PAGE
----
Advertisement

ReDOS: Regorafenib Dose-Escalation Strategy in Refractory Advanced Colorectal Cancer

Advertisement

Key Points

  • A greater proportion of patients in the dose-escalation group started the third cycle of treatment.
  • The dose-escalation strategy compared favorably with standard dosing in safety and activity profiles.

In the phase II ReDOS trial reported in The Lancet Oncology, Bekaii-Saab et al found that a regorafenib dose-escalation strategy compared favorably with standard dosing in regard to toxicity profile and activity in patients with refractory advanced colorectal cancer.   

Study Details

The open-label trial included 116 evaluable patients from 39 U.S. sites with advanced disease refractory to previous standard therapy, including EGFR inhibitors if KRAS wild-type. Patients were randomly assigned between June 2015 and June 2017 to a regorafenib dose-escalation strategy (starting dose 80 mg/day with weekly escalation in a 40 mg increment to 160 mg/day if no significant drug-related adverse events occurred; n = 54) or a standard-dose strategy (160 mg/day) for 21 days of a 28-day cycle (n = 62).

The primary outcome measure was proportion of patients starting the third cycle of regorafenib.  Superiority for dose escalation was achieved if the one-sided P value was < .2.

Treatment Outcomes

Median follow-up was 1.18 years. Initiation of three cycles of treatment was achieved by 23 patients (43%) in the dose-escalation group vs 16 patients (26%) in the standard-dose group (one-sided P = .043). The frequency of grade 3 adverse events commonly associated with regorafenib—including fatigue, hand-foot skin reaction, hypertension, and diarrhea—was generally lower in the dose-escalation group in the first two cycles of treatment. Overall, the most common grade 3 or 4 adverse events were fatigue (13% in the dose-escalation group vs18% in the standard-dose group), hand-foot skin reaction (15% vs 16%), abdominal pain (17% vs 6%), and hypertension (7% vs 15%). Drug-related serious adverse events occurred in six vs eight patients. One death—due to myocardial infarction in a standard-dose patient—was considered probably related to treatment.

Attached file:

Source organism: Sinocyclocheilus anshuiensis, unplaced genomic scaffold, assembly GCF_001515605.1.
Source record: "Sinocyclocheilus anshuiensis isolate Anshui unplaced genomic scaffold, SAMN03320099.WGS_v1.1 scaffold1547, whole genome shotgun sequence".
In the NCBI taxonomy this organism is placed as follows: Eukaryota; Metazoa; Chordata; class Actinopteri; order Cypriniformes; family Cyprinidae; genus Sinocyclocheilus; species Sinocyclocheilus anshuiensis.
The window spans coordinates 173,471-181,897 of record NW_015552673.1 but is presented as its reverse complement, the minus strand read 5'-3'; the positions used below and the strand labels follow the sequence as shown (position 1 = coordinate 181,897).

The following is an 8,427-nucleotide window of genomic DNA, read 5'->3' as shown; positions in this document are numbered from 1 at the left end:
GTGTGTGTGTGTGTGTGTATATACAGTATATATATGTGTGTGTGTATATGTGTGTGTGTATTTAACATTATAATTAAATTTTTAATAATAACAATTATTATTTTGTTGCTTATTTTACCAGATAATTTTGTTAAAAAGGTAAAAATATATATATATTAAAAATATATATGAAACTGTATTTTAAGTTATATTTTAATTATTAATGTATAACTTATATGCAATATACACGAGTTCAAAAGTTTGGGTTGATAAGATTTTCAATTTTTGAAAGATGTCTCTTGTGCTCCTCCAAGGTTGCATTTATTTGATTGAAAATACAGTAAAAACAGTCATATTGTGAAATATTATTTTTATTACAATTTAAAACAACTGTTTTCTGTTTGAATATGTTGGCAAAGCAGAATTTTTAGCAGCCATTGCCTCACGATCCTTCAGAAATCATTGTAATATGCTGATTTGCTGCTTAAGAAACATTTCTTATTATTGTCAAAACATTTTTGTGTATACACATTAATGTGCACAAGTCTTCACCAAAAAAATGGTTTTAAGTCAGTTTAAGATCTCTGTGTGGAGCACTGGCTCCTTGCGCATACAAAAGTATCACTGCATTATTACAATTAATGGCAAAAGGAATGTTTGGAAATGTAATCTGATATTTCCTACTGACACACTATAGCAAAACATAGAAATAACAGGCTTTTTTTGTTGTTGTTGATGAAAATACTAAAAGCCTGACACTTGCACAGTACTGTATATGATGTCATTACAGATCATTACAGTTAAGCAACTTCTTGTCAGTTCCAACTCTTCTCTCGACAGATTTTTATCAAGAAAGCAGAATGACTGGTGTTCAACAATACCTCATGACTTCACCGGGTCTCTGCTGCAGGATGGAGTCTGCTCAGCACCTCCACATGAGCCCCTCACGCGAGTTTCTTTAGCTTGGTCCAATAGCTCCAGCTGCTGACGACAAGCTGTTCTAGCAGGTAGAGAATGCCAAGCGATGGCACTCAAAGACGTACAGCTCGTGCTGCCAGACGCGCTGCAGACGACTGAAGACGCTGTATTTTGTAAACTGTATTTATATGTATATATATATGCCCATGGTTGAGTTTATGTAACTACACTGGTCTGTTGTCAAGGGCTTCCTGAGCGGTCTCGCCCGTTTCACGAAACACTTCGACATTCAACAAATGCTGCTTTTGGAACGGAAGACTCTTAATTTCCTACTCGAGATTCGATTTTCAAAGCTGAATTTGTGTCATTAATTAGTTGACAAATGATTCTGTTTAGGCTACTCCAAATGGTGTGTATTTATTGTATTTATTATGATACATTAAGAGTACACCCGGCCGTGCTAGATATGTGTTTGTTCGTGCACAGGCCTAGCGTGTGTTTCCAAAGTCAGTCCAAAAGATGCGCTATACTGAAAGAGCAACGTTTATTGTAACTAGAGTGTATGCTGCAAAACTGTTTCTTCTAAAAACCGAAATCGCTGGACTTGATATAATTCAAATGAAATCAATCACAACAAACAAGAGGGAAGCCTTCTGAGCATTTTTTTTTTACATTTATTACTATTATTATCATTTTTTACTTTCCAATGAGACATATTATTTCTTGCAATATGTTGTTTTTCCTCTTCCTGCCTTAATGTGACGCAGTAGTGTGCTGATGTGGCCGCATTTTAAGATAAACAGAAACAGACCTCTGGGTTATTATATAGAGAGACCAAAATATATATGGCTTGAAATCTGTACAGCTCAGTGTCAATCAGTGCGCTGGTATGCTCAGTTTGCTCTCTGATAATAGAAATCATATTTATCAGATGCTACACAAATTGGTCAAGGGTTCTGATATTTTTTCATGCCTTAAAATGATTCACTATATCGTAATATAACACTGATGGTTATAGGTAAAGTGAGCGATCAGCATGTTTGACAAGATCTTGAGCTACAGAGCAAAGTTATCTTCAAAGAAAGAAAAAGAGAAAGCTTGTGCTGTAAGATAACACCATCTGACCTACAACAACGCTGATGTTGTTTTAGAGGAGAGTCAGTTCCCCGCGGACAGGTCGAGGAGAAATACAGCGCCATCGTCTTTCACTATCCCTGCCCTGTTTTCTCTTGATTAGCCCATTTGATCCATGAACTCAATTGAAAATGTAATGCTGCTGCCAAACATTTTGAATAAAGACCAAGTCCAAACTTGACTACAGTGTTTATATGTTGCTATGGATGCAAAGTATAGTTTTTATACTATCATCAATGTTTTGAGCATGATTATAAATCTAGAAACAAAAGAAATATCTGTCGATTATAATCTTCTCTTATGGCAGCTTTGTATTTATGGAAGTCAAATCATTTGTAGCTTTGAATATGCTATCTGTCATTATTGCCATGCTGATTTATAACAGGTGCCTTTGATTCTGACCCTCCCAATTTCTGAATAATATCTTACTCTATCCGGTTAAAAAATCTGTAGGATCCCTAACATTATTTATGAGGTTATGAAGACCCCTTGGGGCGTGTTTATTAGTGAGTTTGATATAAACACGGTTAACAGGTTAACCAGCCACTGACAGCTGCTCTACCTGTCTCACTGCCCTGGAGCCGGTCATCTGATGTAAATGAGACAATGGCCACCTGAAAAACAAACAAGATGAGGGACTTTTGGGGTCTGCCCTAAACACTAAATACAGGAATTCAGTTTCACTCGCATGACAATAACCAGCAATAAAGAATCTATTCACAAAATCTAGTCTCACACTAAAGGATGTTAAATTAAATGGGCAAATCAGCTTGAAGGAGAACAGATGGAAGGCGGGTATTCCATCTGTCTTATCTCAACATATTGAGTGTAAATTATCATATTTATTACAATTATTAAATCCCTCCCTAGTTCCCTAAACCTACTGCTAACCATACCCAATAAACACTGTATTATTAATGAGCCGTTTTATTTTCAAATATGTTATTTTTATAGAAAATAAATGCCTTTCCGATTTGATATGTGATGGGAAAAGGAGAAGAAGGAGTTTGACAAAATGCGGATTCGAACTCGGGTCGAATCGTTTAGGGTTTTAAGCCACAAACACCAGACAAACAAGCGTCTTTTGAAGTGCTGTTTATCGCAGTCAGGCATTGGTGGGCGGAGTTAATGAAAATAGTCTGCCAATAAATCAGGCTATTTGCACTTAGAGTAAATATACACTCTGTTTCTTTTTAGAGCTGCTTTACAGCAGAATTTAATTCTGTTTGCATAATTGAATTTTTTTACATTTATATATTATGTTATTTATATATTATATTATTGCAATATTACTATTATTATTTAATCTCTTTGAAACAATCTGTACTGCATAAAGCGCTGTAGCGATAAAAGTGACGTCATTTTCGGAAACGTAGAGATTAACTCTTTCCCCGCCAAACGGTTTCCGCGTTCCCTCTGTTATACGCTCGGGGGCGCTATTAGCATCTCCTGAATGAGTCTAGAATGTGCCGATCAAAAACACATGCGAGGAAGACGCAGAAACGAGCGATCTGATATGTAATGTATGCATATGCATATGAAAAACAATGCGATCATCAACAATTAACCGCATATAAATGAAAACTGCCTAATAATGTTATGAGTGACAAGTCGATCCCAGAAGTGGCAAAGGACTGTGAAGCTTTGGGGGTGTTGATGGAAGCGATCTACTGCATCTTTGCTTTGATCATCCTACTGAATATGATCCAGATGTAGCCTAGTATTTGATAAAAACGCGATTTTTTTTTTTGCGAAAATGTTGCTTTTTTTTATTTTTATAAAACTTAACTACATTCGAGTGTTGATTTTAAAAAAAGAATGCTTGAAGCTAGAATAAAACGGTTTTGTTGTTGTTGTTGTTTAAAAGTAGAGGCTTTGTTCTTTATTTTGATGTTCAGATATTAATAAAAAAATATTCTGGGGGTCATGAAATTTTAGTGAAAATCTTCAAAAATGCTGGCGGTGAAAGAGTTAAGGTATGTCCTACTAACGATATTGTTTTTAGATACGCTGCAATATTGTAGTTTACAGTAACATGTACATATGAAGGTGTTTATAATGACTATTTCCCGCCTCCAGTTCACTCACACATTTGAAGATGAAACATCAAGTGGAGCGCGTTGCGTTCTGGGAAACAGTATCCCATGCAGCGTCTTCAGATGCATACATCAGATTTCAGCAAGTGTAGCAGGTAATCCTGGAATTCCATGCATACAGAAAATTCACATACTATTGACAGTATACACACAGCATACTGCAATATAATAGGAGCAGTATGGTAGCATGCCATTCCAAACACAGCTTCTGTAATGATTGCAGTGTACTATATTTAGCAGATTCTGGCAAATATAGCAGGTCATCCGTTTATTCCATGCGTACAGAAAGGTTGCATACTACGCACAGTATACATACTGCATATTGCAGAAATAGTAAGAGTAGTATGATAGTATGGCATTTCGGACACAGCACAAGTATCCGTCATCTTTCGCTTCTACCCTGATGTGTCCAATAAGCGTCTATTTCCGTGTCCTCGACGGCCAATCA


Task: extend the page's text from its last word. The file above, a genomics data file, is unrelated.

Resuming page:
Median overall survival was 9.8 months in the dose-escalation group vs 6.0 months in the standard-dose group (hazard ratio [HR] = 0.72, P = .12) and median progression-free survival was 2.8 months vs 2.0 months (HR = 0.84, P = .38).

The investigators concluded, “The dose-escalation dosing strategy represents an alternative approach for optimizing regorafenib dosing with comparable activity and lower incidence of adverse events, and could be implemented in clinical practice on the basis of these data.”

Tanios Bekaii-Saab, MD, of the Mayo Clinic, Scottsdale, is the corresponding author for The Lancet Oncology article.

Disclosure: The study was funded by Bayer HealthCare Pharmaceuticals. For full disclosures of the study authors, visit thelancet.com.

The content in this post has not been reviewed by the American Society of Clinical Oncology, Inc. (ASCO®) and does not necessarily reflect the ideas and opinions of ASCO®.


Advertisement

Advertisement



Advertisement